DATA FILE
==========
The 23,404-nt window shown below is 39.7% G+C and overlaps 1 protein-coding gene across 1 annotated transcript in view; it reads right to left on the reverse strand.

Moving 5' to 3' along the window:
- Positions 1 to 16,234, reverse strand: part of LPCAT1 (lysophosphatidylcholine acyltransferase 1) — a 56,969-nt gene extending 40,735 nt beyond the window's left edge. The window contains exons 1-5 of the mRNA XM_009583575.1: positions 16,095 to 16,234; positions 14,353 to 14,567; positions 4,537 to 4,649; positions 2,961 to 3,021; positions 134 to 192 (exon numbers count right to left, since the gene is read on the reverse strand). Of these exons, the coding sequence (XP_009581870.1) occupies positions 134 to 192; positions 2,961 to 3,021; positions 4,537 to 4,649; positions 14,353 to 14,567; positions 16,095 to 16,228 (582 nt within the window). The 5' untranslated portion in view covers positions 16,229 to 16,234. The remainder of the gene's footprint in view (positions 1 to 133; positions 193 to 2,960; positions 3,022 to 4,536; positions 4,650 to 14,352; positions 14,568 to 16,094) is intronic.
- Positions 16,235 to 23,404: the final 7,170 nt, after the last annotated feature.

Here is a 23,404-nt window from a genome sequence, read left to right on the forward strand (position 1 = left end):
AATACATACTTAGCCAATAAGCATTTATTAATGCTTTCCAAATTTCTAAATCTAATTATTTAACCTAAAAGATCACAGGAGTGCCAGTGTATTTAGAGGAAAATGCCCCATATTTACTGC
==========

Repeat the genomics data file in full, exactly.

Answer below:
The 23,404-nt window shown below is 39.7% G+C and overlaps 1 protein-coding gene across 1 annotated transcript in view; it reads right to left on the reverse strand.

Moving 5' to 3' along the window:
- Positions 1 to 16,234, reverse strand: part of LPCAT1 (lysophosphatidylcholine acyltransferase 1) — a 56,969-nt gene extending 40,735 nt beyond the window's left edge. The window contains exons 1-5 of the mRNA XM_009583575.1: positions 16,095 to 16,234; positions 14,353 to 14,567; positions 4,537 to 4,649; positions 2,961 to 3,021; positions 134 to 192 (exon numbers count right to left, since the gene is read on the reverse strand). Of these exons, the coding sequence (XP_009581870.1) occupies positions 134 to 192; positions 2,961 to 3,021; positions 4,537 to 4,649; positions 14,353 to 14,567; positions 16,095 to 16,228 (582 nt within the window). The 5' untranslated portion in view covers positions 16,229 to 16,234. The remainder of the gene's footprint in view (positions 1 to 133; positions 193 to 2,960; positions 3,022 to 4,536; positions 4,650 to 14,352; positions 14,568 to 16,094) is intronic.
- Positions 16,235 to 23,404: the final 7,170 nt, after the last annotated feature.

Here is a 23,404-nt window from a genome sequence, read left to right on the forward strand (position 1 = left end):
AATACATACTTAGCCAATAAGCATTTATTAATGCTTTCCAAATTTCTAAATCTAATTATTTAACCTAAAAGATCACAGGAGTGCCAGTGTATTTAGAGGAAAATGCCCCATATTTACTGC